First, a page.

Maine police station is unsafe for employees, police union says

The union has asked the town to provide an alternative work location free of hazards until all issues have been resolved


By Gillian Graham
Portland Press Herald, Maine

OGUNQUIT, Maine — Black mold. Water pooling in the heating system. Broken asbestos tiles.

Those are the unsafe conditions Ogunquit's police officers go to work in every day, according to a grievance presented to the town on their behalf that demands the town provide a better working environment.

The grievance from the union that represents Ogunquit Police Department employees was filed several days before voters rejected a town meeting warrant that would have allowed the town to develop plans to renovate or replace the Dunaway Community Center, which houses the police department, town offices and community space.

Now town leaders are trying to fix the most pressing problems while figuring out how to tackle the aging building's deeper issues.

Article 53 on the town meeting warrant would have allocated up to $875,000 to look at various options for renovating or replacing the Dunaway Center, built in 1974, and the adjacent Ogunquit Village School, which closed in 2004. But voters on June 14 rejected the article by a vote of 305-263.

Town Manager Matthew Buttrick said staff have been working with public works and the cleanup company Servpro to remediate mold growth in the basement level of the Dunaway Center, where the police department is located. But he said tests done in recent years indicate the air quality has been safe for employees.

"We need to look long term at how we're going to address mold growth in the basement of the Dunaway Center," Buttrick said. "For right now, I'm confident there is no immediate threat to their health and safety."

If conditions are found to be unsafe in the future, Buttrick said, employees will be moved to a different location.

In the grievance filed in the first week of June by Teamsters Local 340, the union says Ogunquit violated both an agreement that the town provide a safe working environment and OSHA standards that places of employment be free from recognized hazards.

The grievance describes black mold in several areas and disturbed tiles containing asbestos throughout the building. The HVAC system has been found to be defective, with water pooling in the system and ducts, and its filters, on a recent check, were waterlogged and black, according to the grievance.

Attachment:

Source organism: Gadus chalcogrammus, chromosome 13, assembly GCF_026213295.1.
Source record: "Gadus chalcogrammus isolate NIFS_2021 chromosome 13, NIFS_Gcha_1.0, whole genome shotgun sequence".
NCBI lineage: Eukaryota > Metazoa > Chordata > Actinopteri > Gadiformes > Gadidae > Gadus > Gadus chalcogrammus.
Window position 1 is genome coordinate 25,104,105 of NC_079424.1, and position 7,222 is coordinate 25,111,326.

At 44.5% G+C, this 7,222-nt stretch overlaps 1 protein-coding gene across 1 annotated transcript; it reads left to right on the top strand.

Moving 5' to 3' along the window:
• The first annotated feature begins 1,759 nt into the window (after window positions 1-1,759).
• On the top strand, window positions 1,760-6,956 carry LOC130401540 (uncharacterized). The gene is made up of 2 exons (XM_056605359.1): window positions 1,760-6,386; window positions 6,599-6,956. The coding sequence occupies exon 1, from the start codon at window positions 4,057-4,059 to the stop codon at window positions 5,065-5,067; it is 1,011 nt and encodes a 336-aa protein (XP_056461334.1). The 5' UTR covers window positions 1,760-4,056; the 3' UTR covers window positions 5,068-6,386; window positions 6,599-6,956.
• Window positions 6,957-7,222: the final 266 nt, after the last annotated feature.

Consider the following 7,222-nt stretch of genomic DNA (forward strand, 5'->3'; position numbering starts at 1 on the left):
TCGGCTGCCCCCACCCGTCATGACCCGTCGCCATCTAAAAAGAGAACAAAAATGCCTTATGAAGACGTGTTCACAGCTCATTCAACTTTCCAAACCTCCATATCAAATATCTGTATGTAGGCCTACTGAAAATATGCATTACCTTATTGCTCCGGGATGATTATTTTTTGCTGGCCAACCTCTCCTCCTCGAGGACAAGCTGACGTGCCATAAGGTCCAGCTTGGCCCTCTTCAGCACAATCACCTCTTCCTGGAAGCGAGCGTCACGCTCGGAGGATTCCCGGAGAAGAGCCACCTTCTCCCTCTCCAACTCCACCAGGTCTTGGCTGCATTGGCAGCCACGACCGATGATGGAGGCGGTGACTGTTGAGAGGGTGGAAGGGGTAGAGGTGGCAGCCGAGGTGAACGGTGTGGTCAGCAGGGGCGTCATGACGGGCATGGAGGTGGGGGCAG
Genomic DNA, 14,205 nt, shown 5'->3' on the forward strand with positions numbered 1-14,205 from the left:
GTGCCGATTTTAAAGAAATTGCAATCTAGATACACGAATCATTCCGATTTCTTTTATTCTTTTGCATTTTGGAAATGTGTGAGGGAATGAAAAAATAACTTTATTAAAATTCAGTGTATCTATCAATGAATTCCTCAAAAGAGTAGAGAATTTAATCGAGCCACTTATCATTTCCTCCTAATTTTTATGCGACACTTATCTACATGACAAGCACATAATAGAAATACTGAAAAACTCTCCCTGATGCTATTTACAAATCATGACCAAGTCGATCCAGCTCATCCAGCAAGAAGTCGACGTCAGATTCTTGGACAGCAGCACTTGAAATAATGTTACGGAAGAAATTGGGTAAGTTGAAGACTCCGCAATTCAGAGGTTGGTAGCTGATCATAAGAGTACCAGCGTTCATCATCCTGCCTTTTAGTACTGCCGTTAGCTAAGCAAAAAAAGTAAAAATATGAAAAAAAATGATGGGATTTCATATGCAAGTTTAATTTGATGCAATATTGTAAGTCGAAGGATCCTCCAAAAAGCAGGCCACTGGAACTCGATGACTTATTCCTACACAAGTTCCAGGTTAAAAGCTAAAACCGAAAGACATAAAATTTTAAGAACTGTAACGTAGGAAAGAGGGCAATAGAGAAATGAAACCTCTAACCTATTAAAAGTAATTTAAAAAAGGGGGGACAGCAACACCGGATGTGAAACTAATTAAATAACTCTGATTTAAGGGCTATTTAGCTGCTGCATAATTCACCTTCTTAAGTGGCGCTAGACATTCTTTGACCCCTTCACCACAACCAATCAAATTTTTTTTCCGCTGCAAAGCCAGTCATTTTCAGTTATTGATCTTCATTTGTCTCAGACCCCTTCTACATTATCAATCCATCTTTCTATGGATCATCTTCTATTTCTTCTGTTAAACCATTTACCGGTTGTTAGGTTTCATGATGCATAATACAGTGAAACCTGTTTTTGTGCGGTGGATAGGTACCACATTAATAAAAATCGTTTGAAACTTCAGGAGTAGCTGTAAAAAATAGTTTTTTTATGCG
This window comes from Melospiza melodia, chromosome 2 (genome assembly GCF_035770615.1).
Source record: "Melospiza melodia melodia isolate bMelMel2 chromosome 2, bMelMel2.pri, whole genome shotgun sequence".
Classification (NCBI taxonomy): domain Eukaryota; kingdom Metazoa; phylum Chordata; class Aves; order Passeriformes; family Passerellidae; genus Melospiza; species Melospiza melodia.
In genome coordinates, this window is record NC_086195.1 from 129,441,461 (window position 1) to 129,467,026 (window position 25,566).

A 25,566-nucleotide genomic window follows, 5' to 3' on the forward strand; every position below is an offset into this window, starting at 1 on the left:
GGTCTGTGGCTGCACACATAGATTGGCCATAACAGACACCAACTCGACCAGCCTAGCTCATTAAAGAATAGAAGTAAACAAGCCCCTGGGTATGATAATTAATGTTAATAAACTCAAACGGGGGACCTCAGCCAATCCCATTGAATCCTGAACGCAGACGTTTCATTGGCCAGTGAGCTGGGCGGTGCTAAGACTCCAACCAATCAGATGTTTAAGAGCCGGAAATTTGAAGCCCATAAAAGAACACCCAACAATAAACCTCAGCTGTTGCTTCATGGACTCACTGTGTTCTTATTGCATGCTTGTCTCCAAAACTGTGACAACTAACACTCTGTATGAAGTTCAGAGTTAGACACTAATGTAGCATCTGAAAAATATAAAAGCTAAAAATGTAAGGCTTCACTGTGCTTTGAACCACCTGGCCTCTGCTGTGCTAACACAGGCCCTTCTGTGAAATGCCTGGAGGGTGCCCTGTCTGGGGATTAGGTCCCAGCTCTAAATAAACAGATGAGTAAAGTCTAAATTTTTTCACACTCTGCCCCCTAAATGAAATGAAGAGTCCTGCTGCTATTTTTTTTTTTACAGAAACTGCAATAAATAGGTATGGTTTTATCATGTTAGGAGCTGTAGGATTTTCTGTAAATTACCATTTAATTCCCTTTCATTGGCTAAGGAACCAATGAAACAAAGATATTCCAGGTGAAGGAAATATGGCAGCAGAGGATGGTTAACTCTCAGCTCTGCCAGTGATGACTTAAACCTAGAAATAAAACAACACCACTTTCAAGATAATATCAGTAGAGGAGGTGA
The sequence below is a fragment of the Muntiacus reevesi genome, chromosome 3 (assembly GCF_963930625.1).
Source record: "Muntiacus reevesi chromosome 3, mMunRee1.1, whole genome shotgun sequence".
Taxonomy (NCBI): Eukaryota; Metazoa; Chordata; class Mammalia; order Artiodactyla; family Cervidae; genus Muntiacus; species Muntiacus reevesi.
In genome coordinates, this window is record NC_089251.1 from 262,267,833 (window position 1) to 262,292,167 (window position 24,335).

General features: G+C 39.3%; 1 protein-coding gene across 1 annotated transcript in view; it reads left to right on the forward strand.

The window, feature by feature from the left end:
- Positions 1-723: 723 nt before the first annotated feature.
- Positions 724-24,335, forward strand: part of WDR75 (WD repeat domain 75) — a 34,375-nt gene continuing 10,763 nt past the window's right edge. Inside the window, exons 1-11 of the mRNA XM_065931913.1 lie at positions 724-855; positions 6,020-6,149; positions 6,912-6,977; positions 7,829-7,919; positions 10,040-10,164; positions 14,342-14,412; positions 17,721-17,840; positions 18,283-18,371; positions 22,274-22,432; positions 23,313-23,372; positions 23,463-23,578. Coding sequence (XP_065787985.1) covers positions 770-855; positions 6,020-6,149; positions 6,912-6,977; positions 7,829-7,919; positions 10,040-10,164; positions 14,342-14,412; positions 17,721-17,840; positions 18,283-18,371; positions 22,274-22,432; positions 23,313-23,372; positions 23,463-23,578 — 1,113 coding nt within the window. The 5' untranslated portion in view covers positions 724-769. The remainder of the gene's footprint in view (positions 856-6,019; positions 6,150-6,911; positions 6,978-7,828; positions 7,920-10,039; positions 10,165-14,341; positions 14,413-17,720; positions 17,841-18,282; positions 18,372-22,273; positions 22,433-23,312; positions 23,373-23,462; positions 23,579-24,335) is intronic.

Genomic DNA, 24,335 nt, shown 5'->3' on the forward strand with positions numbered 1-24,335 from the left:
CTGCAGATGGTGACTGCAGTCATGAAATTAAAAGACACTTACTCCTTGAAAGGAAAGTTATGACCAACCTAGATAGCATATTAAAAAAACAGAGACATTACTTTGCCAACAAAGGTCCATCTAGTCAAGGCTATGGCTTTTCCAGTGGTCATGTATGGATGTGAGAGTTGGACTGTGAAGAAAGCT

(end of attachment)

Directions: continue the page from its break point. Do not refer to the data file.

"The physical condition of the Ogunquit Police Department facility is a safety hazard, contrary to the best interest of all employees who work in the building," the grievance says.

The grievance also notes that a member of the Ogunquit Select Board expressed concern at a recent meeting about the building's structural integrity.

The union asked the town to investigate, identify and remove all hazardous material in the building and ensure the HVAC equipment be in "good working order and have appropriate filtration to ensure acceptable air quality." It also requested the air quality be tested after repairs are made and that the building be evaluated to determine its structural integrity.

The grievance also asks the town to provide an alternative work location free of hazards until all issues have been resolved. The police department is made up of 11 full-time officers, two administrative employees and 10 to 15 part-time summer reserve and community officers.

Members of the police department referred questions about the grievance to a business agent representing the union, but the agent did not respond to repeated requests to speak about the issues outlined in the grievance or about the town's response.

The town's Facilities and Space Needs Committee has spent the past year considering the condition of the Dunaway Center and the school for their future use. A campus feasibility assessment released in March as part of that effort recommended two new HVAC systems in the Dunaway Center. A structural analysis of the building determined that it was unlikely to meet modern requirements for an essential facility.

A hazardous materials report released in March said testing shows asbestos was detected in floor tiles, joint compound and vent caulking. Those materials would need to be properly removed if the building is renovated, according to the report.

Buttrick said the town is in the early stages of figuring out what to do next. Town staff and professional cleaners are removing mold so that it does not become airborne and are evaluating options to keep water from entering the basement.

The Facilities and Space Needs Committee will meet Monday to discuss whether to focus future work on the police department or on both buildings.

During a Select Board meeting Tuesday night, board members and representatives of the committee voiced their disappointment with the June 14 vote. Select Board member Heath Ouellette said the problems with the HVAC system that lead to mold in the building could have been addressed if the article had passed.

"There's still work to be done," said Mary Anne O'Connor Rush, chair of the Facilities and Space Needs Committee. "Remediation and renovation of town structures is more crucial now than ever."

Select Board Chairman Robert Whitelaw echoed the disappointment and said the town will continue to look for ways to move forward.

"Someday there will be a better building here," he said.

(c)2022 the Portland Press Herald (Portland, Maine)

McClatchy-Tribune News Service

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